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90'S FAMILY | REAL LIFE

Only Children Are Hardly Alone Anymore

January 05, 1997|LYNN SMITH | TIMES STAFF WRITER

Chelsea Clinton. Cary Grant. Robin Williams. John Lennon.

Years ago, people might have called them selfish, lonely or maladjusted because they were only children.

Today, people like Charles and Carolyn White of Los Angeles prefer words like "intense," "singular" or "introspective." The Whites, who were unable to have a second child after their daughter was born 17 years ago, said that not only do old stereotypes linger, but many new issues have popped up regarding only children--a rapidly increasing segment of the population.

As a result, the Whites have written "Only Child News," a fledgling newsletter and Web site, expected to be in full production in late January. The forum is aimed at the nation's estimated 20 million only children, young and old, their parents, grandparents and friends. They plan to cover topics like indulgence, vacations, finances, the empty nest and taking care of elderly parents without the benefit of siblings.

As more women have gone to work and delayed childbearing and couples have taken expense into consideration when deciding on family size, families have been steadily shrinking. Whereas 9.6% of all mothers aged 40 to 44 in 1976 said they had only one child, that number increased to 17% by 1994, according to the U.S. Census. "One day, we're going to wake up and only children will be the norm and not the exception," Charles White said.

Raising one child is not easier than raising two, he said. Parents of only children do a lot more worrying, for one thing. For another, their relationships are often more intense, he said. When he and his wife organized a meeting at their daughter's school, he said every only child in the school wanted her parents to come and "get the counseling."

Toni Falbo, a researcher who specializes in only children at the University of Texas at Austin, said she has seen similar support groups come and go across the country over the past several decades. Mostly, she said, parents are trying to cope with the idea that they will be ruining their child's life if they don't have more children. "They need a lot of group support to bolster their decision to just have one," she said.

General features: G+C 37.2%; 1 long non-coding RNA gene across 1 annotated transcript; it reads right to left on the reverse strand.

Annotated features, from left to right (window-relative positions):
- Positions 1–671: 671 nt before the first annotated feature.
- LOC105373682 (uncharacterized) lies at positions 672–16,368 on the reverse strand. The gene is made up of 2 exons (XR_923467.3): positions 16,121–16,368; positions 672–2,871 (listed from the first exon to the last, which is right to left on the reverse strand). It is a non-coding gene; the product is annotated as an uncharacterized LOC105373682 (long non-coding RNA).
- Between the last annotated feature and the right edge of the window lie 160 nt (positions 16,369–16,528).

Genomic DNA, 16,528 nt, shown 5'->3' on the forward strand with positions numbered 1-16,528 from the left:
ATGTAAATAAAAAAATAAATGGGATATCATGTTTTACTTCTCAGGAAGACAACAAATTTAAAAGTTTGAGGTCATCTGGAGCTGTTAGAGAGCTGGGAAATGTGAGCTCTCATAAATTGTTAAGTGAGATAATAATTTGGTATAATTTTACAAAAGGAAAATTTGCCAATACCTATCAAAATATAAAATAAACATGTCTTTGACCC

In some families, like the Whites, having just one child was not voluntary, and parents have to cope with their sadness as well as that of their child who wants to have a family like others. When their daughter, Alexis, was about 5, Charles White said, she suddenly began begging for a baby sister like one her best friend had. "She would come home in tears and reduce my wife to tears. She would say, 'There's a hole in my heart that can only be filled by a baby brother or sister.' "

Falbo said her studies of college students showed that only children are not more selfish, lonely or maladjusted than others and, in fact, they had a slight advantage academically. "They tend to have better educated parents and, in general, children of better educated parents tend to make better grades and enter more prestigious occupations."

Some authors have suggested that only children are superior to others. But, Falbo said, "They are mostly like other people."

White said that after talking to many parents, he thinks only children have some unique characteristics. He said they tend to be more eloquent and more creative because their experiences are mostly singular. Being an only child "causes them to draw on a lot of their own resources," he said.

So far, White said he's received varied reactions to the newsletter and Web site. One father of four grown children said he had been an only child but never realized until recently how important siblings can be. To his dismay, he said his children, although separated by thousands of miles, keep in touch with each other regularly, but not with him.

* More information about the newsletter may be obtained by writing to Only Child News, 137 N. Larchmont Blvd., No. 556, Los Angeles, CA 90004, or by e-mail to onlychild@earthlnk.net or at http://www.onlychild.com.

* Lynn Smith's column appears on Sundays. Readers may write to her at the Los Angeles Times, Life & Style, Times Mirror Square, Los Angeles, CA 90053 or via e-mail at lynn.smith@latimes.com. Please include a telephone number.

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